As founding partner and Building Tomorrow Fellow Michael Ainomugisha describes, “Usikate Tamaa is built on the VSLA model, with other benefits added on. Members come together, as a group, and pool their money. This way, it becomes easier to borrow, and therefore invest, a lot more money than you could have come up with as an individual.”
In other words, Usikate Tamaa catalyzes the formation of VSLAs, the members of which decide periodically, as a group, how to invest the money in their communities to generate more wealth or solve other pressing problems. While some individual members borrow from the fund to pay their children’s school fees and then pay the VSLA group back in instalments, the bulk of the money is directed toward an agreed-upon strategic investment voted upon by members to improve their community. This flexibility and freedom to choose the investment opportunity is one of the model’s greatest strengths, as it accommodates contextual differences for investment and tailors to community-specific needs. As Michael explains, “Each community has its own challenges so while we wanted to improve incomes, we didn’t want to do a one-size-fits-all approach.”
Building upon this VSLA concept, Usikate Tamaa goes a step further to provide business development services (BDS) to the groups—trainings on financial literacy, problem identification, idea generation and incubation, and more.
A Time to Invest
Annet’s now-flourishing mobile money service at the Kyantamba Trading Center was borne out of this process, and had the benefit of helping both Annet and the community meet an urgent need.
“There were no mobile money services around,” recalls Michael. “People could neither access money from outside their community nor send money to the outside from within their community. They had to travel over 10 kilometers just to do these things.”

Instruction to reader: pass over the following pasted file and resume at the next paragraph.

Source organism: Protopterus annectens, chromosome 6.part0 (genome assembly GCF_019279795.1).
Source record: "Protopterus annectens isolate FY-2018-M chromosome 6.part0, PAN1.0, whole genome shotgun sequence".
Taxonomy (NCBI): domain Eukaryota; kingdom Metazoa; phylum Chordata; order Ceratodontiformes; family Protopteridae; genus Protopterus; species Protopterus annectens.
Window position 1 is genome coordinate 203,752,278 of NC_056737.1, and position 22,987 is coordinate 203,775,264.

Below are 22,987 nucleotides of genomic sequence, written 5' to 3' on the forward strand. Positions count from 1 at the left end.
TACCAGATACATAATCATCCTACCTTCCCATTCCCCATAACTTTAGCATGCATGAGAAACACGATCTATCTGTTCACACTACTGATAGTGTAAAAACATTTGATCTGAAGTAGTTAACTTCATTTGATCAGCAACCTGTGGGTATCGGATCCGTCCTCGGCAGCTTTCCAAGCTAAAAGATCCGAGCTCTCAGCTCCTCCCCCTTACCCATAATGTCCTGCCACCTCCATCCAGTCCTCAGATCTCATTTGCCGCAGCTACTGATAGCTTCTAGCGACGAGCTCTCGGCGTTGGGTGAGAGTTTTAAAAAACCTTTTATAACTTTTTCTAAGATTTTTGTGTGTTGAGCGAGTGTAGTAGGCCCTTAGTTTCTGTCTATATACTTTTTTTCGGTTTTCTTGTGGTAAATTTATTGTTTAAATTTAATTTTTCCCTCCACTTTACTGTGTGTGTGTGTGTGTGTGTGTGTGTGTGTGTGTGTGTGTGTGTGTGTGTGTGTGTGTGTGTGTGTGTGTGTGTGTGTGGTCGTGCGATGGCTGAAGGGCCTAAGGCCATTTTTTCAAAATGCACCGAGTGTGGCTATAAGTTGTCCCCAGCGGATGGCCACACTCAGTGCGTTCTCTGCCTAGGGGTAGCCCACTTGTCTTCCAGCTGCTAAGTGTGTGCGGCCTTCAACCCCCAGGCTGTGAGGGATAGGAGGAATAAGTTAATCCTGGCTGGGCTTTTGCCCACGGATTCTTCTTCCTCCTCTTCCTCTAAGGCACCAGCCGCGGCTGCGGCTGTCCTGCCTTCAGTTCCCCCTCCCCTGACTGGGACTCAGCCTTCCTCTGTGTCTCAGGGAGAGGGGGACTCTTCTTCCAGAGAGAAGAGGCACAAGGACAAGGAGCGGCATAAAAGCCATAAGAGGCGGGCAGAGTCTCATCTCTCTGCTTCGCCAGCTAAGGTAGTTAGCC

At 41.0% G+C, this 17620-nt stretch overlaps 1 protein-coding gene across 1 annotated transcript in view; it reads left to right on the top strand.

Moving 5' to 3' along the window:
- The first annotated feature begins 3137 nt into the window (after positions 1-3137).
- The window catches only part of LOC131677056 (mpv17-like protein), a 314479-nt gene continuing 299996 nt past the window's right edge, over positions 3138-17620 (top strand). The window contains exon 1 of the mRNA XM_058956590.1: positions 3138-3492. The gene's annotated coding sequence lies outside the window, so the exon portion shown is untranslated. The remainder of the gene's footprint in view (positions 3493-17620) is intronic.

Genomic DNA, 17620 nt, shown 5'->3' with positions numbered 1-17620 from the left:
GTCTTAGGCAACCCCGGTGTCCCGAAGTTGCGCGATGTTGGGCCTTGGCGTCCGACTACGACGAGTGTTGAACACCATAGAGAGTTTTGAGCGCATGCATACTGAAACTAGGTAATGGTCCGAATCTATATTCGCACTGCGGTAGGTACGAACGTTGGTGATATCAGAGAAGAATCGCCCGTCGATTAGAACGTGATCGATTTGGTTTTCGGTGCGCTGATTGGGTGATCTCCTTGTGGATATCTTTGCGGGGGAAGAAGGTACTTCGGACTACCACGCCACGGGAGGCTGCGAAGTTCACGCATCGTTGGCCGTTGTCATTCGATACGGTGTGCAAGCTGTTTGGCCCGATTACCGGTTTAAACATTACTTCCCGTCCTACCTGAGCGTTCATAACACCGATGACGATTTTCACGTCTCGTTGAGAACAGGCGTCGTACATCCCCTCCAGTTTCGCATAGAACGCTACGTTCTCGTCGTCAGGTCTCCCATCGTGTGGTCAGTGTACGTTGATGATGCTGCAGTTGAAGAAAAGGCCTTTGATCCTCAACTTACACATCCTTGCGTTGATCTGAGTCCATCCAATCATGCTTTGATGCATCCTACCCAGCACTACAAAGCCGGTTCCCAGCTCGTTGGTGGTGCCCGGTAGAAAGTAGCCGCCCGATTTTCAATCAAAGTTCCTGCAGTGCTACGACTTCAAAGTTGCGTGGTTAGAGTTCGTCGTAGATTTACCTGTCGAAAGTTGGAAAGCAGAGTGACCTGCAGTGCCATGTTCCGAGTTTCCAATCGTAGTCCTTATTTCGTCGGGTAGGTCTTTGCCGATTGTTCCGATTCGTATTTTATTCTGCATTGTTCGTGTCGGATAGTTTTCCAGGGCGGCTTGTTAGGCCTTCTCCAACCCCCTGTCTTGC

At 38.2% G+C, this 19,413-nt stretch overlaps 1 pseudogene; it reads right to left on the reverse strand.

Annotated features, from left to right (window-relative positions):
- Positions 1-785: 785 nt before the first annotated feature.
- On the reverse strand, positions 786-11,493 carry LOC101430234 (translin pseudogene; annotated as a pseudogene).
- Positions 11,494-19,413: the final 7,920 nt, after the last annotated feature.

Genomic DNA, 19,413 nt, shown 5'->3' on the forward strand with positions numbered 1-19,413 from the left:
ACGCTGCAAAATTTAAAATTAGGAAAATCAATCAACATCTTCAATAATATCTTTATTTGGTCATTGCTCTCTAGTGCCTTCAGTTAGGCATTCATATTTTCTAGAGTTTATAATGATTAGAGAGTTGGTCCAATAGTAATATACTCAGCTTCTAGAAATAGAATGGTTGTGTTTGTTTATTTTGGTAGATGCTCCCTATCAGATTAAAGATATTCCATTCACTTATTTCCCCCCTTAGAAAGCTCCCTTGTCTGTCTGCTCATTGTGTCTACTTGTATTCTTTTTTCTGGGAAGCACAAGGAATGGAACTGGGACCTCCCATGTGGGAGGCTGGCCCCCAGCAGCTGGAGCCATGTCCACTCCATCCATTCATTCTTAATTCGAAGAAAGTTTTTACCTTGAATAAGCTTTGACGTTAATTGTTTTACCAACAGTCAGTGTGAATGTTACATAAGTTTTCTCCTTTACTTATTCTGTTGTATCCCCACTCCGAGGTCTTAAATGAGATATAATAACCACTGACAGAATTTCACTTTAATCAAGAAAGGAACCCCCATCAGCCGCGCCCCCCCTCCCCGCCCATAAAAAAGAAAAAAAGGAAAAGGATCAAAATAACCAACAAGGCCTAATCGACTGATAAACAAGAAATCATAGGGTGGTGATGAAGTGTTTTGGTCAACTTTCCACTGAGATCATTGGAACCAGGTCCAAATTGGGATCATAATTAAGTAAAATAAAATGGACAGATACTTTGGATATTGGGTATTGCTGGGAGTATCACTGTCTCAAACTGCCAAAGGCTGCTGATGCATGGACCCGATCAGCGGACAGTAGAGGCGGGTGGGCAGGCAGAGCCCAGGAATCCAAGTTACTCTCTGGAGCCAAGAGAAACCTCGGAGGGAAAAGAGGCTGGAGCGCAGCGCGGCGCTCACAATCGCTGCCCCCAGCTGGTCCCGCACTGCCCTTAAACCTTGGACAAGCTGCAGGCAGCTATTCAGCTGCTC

This seriously limited the community’s investment opportunities and economic growth. So, when it came time for the VLSA formed by 49 members living around the Building Tomorrow Primary School of Kyantamba to take its first investment vote, it was clear what had to be done. They said: “Let’s do mobile money.”
And, going further to decide who the mobile money operator would be in their community and seeing her relentless determination in their community since she arrived, they said, “Let’s choose Annet and give her a chance to support her children.”
Connecting a Community
Thus, the decision that would end up connecting their long-excluded rural community to the financial system was taken. The group pooled 3 million Ugandan shillings ($810) from all of its members, bought and registered two mobile money lines with the Airtel and MTN networks, and set up shop in a space donated by one of the VSLA members at the trading center to start transacting money.
Annet now has a more stable source of income derived from the transaction fees attached to sending and receiving mobile money, and the community has a reliable and immediate way to attract and send capital for other investments it would like to make.
“My life has been transformed because I am now able to feed my children and pay their fees comfortably without much strain. All are studying well,” says Annet.
Encouraged by these results, Usikate Tamaa has set up another VSLA and investment group in the community surrounding nearby St. Jude Kisanda Primary School, whose 18 new members have just decided to invest in setting up a pig farming business in their community. Looking forward to the rest of 2019, Usikatee Tamaa hopes to roll out similar groups for the communities surrounding another seven schools in Kiboga District.
“Building Tomorrow’s entrepreneurship training really helped us to find a model and to do what we do better,” says Michael. “We’re excited to see where this goes.”
As for Annet, the other refugees, and the community of Kyantamba, they’re proud to say that they’re now on the move in all the right ways—upwards.